The Oro Ago community, Kwara State has petitioned the National Human Rights Commission over unlawful detention and brutality of nine indigenes by policemen.
The community stated that the police have refused to charge the men to court or allow them to see their family members or lawyers, since they were detained in April, 2015 following a clash with Fulani herdsmen who attacked Oro Ago with dangerous weapons.
In the petition dated June 29, 2015 and signed by the President, Oro Ago Development Union, Chief Richard Olushola, the community explained that several pleas had been made to the Inspector-General of Police to charge the detainees to court if the police were serious about prosecuting them.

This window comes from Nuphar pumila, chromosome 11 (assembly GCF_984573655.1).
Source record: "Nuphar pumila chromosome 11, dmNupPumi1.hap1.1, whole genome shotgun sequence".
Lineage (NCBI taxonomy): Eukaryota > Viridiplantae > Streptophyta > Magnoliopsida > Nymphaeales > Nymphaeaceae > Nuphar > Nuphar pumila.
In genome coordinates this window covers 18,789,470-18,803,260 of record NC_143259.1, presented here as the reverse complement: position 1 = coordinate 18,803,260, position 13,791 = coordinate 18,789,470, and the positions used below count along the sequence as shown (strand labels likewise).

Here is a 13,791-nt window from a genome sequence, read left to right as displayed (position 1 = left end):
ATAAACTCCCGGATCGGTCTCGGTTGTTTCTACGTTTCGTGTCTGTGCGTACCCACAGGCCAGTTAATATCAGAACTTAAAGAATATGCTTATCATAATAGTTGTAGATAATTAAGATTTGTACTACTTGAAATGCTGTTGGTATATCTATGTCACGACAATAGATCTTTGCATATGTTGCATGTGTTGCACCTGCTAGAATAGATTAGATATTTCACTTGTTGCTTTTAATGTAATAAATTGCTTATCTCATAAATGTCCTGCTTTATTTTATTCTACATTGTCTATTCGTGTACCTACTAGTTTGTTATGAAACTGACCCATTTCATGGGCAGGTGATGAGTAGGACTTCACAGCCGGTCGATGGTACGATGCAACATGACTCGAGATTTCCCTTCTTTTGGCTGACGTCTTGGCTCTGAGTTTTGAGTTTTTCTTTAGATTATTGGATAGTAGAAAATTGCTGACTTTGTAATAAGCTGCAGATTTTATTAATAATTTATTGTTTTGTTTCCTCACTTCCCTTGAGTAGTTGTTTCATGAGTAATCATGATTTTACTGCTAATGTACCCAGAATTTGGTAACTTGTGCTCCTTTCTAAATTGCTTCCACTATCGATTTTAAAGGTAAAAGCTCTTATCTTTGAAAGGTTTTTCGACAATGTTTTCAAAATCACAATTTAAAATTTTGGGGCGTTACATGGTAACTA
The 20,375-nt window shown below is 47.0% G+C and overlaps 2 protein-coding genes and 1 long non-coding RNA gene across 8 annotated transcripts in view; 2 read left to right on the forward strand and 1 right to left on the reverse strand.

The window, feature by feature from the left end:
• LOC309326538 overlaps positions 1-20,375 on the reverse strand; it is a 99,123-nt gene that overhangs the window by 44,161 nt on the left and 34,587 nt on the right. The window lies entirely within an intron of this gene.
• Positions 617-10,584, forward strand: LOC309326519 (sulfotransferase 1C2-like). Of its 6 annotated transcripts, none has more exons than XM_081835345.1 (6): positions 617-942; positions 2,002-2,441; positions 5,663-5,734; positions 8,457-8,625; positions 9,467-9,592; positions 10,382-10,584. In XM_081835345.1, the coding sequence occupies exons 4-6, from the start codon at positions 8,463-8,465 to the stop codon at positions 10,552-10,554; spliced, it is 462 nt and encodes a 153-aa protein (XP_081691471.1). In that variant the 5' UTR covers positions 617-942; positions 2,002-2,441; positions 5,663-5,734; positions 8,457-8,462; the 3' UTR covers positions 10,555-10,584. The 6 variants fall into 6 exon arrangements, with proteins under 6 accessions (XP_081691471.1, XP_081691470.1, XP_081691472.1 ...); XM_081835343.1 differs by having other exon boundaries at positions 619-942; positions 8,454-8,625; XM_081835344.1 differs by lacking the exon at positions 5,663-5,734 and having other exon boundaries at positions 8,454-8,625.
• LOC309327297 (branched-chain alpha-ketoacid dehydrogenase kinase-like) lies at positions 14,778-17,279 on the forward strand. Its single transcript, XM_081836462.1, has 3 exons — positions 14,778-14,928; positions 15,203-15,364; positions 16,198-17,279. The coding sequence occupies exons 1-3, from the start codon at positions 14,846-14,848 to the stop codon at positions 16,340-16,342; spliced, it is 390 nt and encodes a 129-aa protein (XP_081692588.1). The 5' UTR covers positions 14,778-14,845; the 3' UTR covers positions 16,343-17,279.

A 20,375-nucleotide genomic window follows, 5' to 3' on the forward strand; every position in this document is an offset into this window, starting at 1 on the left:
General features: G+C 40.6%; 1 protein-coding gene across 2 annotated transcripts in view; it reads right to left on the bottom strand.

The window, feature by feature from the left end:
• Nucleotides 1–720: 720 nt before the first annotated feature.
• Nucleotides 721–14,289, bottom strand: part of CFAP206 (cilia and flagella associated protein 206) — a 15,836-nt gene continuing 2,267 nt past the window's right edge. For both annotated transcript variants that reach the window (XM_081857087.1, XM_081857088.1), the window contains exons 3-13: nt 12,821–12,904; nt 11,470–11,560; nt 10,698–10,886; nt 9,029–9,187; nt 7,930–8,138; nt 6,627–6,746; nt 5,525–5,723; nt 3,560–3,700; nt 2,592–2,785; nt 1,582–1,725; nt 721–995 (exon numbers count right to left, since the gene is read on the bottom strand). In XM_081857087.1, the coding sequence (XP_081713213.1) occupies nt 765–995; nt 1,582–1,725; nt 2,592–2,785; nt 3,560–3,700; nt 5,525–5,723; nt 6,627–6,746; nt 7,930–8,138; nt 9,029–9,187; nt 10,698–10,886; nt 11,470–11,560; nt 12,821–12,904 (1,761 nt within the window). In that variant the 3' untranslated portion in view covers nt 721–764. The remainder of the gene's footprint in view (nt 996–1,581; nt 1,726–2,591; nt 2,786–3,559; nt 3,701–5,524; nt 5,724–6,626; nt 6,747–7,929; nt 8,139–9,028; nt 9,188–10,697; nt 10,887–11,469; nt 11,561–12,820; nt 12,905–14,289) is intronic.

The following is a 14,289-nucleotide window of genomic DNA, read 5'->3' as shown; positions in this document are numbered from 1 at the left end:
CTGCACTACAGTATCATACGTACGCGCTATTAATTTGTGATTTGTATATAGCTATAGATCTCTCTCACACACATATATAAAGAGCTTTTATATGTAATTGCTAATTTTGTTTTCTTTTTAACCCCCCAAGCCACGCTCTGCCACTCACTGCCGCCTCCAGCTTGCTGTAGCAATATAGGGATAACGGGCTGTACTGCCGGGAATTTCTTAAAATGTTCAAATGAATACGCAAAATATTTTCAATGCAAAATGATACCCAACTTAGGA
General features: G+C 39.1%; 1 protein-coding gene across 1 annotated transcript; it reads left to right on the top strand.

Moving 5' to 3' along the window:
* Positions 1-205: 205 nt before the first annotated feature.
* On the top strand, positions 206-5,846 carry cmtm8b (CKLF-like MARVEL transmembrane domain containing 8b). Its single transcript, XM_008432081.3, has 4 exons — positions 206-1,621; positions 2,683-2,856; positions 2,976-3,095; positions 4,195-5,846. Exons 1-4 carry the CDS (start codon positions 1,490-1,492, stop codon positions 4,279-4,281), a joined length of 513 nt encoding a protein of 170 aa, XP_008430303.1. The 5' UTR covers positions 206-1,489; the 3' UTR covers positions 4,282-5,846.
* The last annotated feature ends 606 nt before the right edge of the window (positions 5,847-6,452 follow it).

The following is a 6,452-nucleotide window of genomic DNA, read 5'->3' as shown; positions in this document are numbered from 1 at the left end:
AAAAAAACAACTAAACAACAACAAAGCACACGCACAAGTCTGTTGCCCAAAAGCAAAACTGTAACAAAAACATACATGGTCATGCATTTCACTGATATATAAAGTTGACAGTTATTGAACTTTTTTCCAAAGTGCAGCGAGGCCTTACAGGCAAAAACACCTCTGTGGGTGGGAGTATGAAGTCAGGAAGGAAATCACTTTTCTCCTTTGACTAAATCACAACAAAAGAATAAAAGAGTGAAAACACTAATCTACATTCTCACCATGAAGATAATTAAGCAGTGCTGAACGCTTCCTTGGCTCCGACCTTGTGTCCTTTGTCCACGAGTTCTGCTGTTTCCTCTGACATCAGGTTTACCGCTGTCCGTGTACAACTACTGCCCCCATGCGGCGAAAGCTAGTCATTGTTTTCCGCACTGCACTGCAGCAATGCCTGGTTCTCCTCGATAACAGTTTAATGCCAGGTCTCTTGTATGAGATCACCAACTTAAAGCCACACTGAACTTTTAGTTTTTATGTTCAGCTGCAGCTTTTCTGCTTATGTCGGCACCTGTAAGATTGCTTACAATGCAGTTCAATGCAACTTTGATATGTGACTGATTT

It listed those that were detained to include Chief Omotayo Abiodun, Chief Sunday Odeyemi, Ganiyu Ibrahim, Dauda Ibrahim, Chief Ajibola Adeoti and Mohammed Ologemo while Tunde Abolaji, Oladele Ponle and Rasaki Illa were detained on June 12.
The community said the nine indigenes were arrested by a team led by one Sgt. Sunday Umar and detained in Abuja but were granted bail and later re-arrested after two weeks.
According to the petition, the monarch of the community had written two separate letters to both the Kwara State Commissioner of Police and the State Director, Department of State Services for their intervention “because we don’t want to take the laws into our hands, but sadly, there has been no response from them.”
The petition reads, “We are convinced beyond doubt that the police are biased in favour of the Bororos (Fulani herdsmen). This is so because during the second visit by the police, two of our men tied down on their farms by the Bororos were told by the Bororos that the police were coming from Abuja to arrest them and others.
“It happened as the Bororos told them how the police from Abuja later that day swooped on the community and carried out the arrest of our people, including the two farmers tied on the farm.”